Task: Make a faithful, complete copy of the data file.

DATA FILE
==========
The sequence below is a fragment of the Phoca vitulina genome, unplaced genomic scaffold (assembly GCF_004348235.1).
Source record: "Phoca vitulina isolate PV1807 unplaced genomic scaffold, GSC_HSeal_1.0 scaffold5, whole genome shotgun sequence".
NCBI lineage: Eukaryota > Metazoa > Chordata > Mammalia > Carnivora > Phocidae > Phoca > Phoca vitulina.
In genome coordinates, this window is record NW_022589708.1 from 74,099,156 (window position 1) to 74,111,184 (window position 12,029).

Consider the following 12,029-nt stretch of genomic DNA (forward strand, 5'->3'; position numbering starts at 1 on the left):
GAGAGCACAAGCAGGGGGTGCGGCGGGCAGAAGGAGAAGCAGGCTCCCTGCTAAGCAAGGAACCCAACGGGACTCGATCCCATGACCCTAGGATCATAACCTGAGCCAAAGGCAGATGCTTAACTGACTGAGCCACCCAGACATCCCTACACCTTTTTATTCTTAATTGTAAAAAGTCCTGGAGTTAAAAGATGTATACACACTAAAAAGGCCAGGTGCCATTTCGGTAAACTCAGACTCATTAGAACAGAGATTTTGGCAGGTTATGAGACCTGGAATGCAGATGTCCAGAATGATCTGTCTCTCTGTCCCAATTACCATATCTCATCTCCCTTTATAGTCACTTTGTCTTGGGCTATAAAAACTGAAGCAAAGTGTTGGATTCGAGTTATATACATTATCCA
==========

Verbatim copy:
The sequence below is a fragment of the Phoca vitulina genome, unplaced genomic scaffold (assembly GCF_004348235.1).
Source record: "Phoca vitulina isolate PV1807 unplaced genomic scaffold, GSC_HSeal_1.0 scaffold5, whole genome shotgun sequence".
NCBI lineage: Eukaryota > Metazoa > Chordata > Mammalia > Carnivora > Phocidae > Phoca > Phoca vitulina.
In genome coordinates, this window is record NW_022589708.1 from 74,099,156 (window position 1) to 74,111,184 (window position 12,029).

Consider the following 12,029-nt stretch of genomic DNA (forward strand, 5'->3'; position numbering starts at 1 on the left):
GAGAGCACAAGCAGGGGGTGCGGCGGGCAGAAGGAGAAGCAGGCTCCCTGCTAAGCAAGGAACCCAACGGGACTCGATCCCATGACCCTAGGATCATAACCTGAGCCAAAGGCAGATGCTTAACTGACTGAGCCACCCAGACATCCCTACACCTTTTTATTCTTAATTGTAAAAAGTCCTGGAGTTAAAAGATGTATACACACTAAAAAGGCCAGGTGCCATTTCGGTAAACTCAGACTCATTAGAACAGAGATTTTGGCAGGTTATGAGACCTGGAATGCAGATGTCCAGAATGATCTGTCTCTCTGTCCCAATTACCATATCTCATCTCCCTTTATAGTCACTTTGTCTTGGGCTATAAAAACTGAAGCAAAGTGTTGGATTCGAGTTATATACATTATCCA